Ah, the joy of a newborn baby!
Such tragedy, the death of a child!
Sometimes fate only gives us a scrawled record to represent great moments in our family history. Birth, marriage, death—sometimes we have only imagination to fill in the human details. Family members couldn’t or just didn’t take a photograph or record the experience in writing.
(That will change once I’ve finished my Time Machine! I’m going back with a camera!)
BUT, sometimes we get lucky! SOMETIMES if we are wily and persistent we can read between the lines and feel the anguish, feel the joy, sense the person in the record.
This is why I LOVE to collect SIGNATURES!
Let’s talk about Mary Martin; Mary’s signatures definitely tell a story. The first I offer is from when she was 18 years old. The girlish scrawl has pretty loops and shows an immature hand. I think I would have liked this girl who wrote so carefully and prettily.
The second signature shows Mary at 38 in 1888. Her hand is more mature, less careful. A busy, working, single mother, she didn’t have time to be too particular, but still favored the fancy curls. I’ve been there, haven’t you?
Finally, the third Mary set tells a tender and painful story. Mary Martin gave birth to her third child, a boy, on January 27, 1878, in Portobello, Scotland. Her first child she had named Thomas, after the uncle who raised her. The second she gave her own name, Mary. This one Mother Mary lent her father’s name, William Martin, who died when she was only a year old.
Sadly, when little William was only two years old, he became very ill. For a month he suffered with bronchial pneumonia and diarrhea; for a month Mary would have had to nurse him, day and night, watching him suffer and waste away. For a month she would watch helplessly, sending fervent prayers to heaven, hoping against hope, dreading the increasingly inevitable outcome.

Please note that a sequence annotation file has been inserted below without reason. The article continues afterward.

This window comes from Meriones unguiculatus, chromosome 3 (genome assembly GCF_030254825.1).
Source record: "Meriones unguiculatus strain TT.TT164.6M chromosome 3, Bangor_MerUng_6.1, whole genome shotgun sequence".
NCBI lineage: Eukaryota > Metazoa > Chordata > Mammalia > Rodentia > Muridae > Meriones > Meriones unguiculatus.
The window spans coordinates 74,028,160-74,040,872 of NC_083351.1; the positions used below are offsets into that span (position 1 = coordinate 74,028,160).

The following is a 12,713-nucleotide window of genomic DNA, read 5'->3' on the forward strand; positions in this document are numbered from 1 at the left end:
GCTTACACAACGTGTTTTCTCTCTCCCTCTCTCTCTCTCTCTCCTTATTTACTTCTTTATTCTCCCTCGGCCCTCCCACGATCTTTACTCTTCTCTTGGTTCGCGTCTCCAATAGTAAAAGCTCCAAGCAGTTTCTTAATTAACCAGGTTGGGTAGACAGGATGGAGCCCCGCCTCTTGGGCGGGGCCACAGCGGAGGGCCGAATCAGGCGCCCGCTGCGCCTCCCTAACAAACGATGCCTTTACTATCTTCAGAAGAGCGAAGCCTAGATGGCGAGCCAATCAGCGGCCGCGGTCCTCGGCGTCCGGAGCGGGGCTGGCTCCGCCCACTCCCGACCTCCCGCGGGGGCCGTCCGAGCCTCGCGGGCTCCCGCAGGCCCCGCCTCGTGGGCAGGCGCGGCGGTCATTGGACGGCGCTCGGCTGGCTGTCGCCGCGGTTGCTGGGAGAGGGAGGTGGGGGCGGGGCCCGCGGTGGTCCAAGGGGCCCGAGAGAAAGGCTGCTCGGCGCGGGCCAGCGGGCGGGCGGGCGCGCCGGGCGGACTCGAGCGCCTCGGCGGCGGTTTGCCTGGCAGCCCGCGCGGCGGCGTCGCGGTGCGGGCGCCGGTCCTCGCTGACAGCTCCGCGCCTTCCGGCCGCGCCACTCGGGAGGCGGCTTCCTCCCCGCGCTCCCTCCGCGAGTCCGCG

On August 28, 1880, little William Martin died, in the same house he was born in, #10 Pipe Street in Portobello. He was two years, seven months, and one day old.
By then Mary must have been physically wasted, emotionally spent. She signed William’s death certificate, in full grief, the very day of his death. You can see on the document that Mary struggled to write her name, but messed it up and scratched it out. A second time she attempted the signature, and again made a mess of it and scratched it out.
I imagine at this point R. Pasley Stevenson, the recorder, stepping in with his deep, gruff brogue: “Aye, lass, let me give a hand.” He wrote her name, and she obliged with her “mark,” an X.
When I see this I weep for Mary, heartbroken, distraught, and I think I comprehend just a bit of her pain. When I see this, i consider my own heartaches, and feel she would have understood. When I see this, I feel I have made a friend. And isn’t that what family history is all about?